Today’s graduates only understand the internet and the concept of going into a shop to buy a house is archaic.
Only one in two Countrywide viewings are accompanied it has been claimed, while Countrywide itself has said it predicts a hybrid agency model.
These were some of the thoughts expressed at yesterday’s RICS residential conference.
Rob Ellice of online agents easyProperty, said a Countrywide insider told him that “only every other Countrywide viewing is accompanied”.
On the topic of viewings, Ellice said, “There’s some funky things we’re now able to do. Rolling out virtual reality tours of property. But they’re now so good, the ability to now see what a property is like without going there is phenomenal.”
The debate headlined by easyProperty, Countrywide and Allsop ,was the main event at yesterday’s RICS residential conference.
The question put to the panel by Peter Bolton King, RICS grandee, was ‘Estate agencies: what does the future hold?’.
Ellice was asked to reflect on easyProperty’s journey to date from its lettings origin to the current state of full service for both residential and commercial property with 3,000 listings for sale.
Ellice specifically highlighted that “50-60% of landlords now transact for themselves” and that they’re a market “the industry doesn’t tap into very well”.
On easyProperty’s move into sales he said that customers “needed more hand-holding” which required “human elements” to the service. Sounding almost hopeful, he added that there was “no full tech play right now, but it will come in the future.”
When asked to explain the reasoning behind Countrywide’s new online pilot, Graham Bell, the London MD of Countrywide, said after looking at “parallels in travel and retail” they wanted to “make sure we’re not asleep at the wheel”.
Bell said they spoke to customers resulted in Countrywide launching a pilot “flexi product” in three of their businesses which gives their customers “control of their own transaction”.
He added: “We didn’t want to just bury our heads in the sand. It’s too early to say whether that’s a success. It’s not purely online. The future is probably a hybrid model.”
Andy Jones of Allsop Letting and Management started with a market statistic: “9,300 agency businesses in the UK in 2000 with 64 transactions per branch” and added that there had “been a more than 70% reduction in transaction volumes.”
With his own stats Ellice said that their research showed: “Only 3% of people find a home from walking through the door of a high street branch.
He posed the questions: “Do you need to be face-to-face? Do you need to be within five miles of a property or landlord? Do you ever see them?”
Adding that “online agent is not a particularly good term”, Ellice said: “People coming out of university don’t understand anything other than the internet. They don’t talk to people face to face. Everyone is communicating via a screen. The concept of going into a shop to buy a house is archaic.”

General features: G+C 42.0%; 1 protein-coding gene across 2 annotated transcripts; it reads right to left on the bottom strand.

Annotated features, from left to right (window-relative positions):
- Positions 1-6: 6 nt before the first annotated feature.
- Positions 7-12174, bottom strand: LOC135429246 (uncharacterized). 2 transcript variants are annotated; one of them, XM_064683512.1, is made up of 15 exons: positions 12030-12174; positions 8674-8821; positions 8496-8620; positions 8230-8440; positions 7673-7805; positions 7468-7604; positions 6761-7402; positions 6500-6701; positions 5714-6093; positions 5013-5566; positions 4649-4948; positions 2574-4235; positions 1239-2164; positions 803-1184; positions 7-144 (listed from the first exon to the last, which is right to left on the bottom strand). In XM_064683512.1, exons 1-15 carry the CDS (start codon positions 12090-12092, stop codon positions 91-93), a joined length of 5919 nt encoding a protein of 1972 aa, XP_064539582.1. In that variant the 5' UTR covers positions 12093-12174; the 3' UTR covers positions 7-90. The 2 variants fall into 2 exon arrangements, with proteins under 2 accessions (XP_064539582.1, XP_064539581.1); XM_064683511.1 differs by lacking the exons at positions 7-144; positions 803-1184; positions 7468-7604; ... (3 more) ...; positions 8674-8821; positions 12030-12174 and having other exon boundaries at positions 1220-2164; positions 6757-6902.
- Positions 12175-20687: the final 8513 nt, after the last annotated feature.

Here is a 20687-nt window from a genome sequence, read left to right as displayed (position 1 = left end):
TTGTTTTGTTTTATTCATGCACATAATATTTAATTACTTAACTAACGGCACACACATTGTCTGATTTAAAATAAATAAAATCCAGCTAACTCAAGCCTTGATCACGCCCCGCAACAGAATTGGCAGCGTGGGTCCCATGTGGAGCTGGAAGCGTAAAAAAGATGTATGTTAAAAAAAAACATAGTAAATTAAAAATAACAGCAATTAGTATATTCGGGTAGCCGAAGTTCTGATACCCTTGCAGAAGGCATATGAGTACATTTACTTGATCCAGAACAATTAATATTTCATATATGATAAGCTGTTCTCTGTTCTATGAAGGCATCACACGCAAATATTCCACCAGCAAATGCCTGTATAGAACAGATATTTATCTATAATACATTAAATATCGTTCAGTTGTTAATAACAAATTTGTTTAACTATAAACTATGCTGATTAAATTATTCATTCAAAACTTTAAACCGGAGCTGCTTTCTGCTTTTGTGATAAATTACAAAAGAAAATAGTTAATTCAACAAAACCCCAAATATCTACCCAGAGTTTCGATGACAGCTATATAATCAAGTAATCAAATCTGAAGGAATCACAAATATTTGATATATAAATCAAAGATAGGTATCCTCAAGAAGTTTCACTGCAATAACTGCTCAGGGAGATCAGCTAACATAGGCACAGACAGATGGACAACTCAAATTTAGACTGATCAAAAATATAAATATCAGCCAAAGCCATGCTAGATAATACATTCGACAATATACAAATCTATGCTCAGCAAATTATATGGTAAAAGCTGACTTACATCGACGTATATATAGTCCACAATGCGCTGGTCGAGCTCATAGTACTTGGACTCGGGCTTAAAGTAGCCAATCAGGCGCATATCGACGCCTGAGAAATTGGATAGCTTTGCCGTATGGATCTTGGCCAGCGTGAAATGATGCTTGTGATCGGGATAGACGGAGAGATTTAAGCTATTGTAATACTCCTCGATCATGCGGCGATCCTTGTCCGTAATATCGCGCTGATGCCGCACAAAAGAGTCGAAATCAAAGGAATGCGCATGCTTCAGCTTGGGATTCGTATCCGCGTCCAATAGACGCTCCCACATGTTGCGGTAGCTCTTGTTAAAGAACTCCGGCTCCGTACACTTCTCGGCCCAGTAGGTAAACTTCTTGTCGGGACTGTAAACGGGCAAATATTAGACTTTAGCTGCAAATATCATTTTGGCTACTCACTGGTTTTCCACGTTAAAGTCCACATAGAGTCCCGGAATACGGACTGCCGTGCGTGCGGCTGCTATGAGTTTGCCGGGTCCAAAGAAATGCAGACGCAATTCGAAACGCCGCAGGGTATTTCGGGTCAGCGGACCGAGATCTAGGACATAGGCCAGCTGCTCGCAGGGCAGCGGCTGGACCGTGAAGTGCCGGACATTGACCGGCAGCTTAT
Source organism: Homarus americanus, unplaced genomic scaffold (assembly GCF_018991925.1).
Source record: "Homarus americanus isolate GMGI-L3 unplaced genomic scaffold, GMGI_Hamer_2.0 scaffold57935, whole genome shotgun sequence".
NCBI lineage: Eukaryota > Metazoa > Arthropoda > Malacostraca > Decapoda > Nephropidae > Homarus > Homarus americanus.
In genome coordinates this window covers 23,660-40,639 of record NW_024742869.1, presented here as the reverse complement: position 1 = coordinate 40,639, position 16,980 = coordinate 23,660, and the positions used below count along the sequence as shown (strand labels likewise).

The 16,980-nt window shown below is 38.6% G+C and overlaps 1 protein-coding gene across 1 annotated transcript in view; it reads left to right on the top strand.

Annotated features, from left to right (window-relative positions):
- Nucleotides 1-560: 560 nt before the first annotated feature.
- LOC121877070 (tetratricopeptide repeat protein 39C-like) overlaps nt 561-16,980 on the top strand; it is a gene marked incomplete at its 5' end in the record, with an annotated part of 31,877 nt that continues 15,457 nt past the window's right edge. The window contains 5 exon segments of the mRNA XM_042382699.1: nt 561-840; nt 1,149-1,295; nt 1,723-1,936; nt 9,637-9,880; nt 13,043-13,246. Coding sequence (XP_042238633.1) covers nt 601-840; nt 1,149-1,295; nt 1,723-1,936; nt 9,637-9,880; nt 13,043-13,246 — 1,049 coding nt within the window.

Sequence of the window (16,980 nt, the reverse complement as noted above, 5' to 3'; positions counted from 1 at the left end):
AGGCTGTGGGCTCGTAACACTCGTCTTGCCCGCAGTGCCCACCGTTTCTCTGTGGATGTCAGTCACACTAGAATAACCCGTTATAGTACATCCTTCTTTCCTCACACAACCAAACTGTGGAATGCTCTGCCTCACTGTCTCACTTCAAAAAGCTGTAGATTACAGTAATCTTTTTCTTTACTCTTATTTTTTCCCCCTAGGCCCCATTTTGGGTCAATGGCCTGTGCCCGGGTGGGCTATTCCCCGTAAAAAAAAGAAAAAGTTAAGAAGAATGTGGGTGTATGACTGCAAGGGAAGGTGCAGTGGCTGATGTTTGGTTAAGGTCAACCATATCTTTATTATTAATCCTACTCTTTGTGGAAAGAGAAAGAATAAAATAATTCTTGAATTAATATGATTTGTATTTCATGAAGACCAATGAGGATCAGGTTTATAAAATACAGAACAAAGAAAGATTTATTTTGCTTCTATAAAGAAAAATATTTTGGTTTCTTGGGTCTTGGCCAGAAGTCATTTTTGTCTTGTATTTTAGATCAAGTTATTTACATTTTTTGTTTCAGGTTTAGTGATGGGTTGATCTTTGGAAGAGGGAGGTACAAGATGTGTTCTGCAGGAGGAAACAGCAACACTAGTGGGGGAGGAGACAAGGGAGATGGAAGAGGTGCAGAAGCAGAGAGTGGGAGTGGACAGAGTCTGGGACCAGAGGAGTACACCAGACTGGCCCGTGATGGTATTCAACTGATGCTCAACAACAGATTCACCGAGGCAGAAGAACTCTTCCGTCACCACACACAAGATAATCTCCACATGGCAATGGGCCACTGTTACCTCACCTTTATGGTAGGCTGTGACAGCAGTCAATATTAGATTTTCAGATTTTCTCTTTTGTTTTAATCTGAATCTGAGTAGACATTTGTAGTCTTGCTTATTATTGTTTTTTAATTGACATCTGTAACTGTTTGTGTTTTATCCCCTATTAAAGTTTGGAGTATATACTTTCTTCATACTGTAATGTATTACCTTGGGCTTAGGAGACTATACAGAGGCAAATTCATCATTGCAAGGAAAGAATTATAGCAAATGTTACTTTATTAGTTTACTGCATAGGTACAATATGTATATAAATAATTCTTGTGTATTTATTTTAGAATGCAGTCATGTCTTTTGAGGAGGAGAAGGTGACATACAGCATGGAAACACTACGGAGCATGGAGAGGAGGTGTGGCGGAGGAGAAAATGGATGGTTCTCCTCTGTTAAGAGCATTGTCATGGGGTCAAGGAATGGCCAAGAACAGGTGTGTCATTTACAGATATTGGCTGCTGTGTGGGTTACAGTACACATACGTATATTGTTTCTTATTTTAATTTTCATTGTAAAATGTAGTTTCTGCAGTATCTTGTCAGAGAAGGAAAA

In a direct attack on traditional agents Ellice said “It used to be the case that you got to know your candidates so you could match them to a property. Now the software systems that do the automatic matching have made negotiators lazy.”
He summed it up with “It’s an order taking process, rather than being proactive (in matching applicants to homes).”
Jones chimed in to agree saying that in his recent experience buying a property “you register with agents and you never get a call back. You end up chasing the agents. It is strange how the local high street agents aren’t better at what they’re doing.”
As a glimpse of a probable future where the role of agents could change he highlighted that the property world should take a cue from it being typical for people to use “Google as a doctor” and then validate your own diagnosis by getting a “rubber stamp from your GP.”
Bell supplemented the view that the role of agents will change by saying, “Anyone who thinks the physical distribution of agency will be the same is kidding themselves. But retail still have high street branches.”
After the debate EYE spoke to the panellists where there was some discussion where agency could go the way of banks, where local branches act as referral points to specialist staff that aren’t necessarily branch based.
Bell supported the role of physical branches by explains that “not many people walk into a branch because they see a property they want to buy. 63% of buyers don’t buy the property they came in for. The value agents provide for the buyer and vendor is using the local database, understanding the needs and motivations of the people in front of you.”
Elaborating on the relevance of physical branches he said: “Most of the customers come to us because of an element of convenience. We can do the viewings.”
He added that with their new flexi product, “We wondered whether we need to do the viewings. Will everyone be comfortable doing their own viewings?”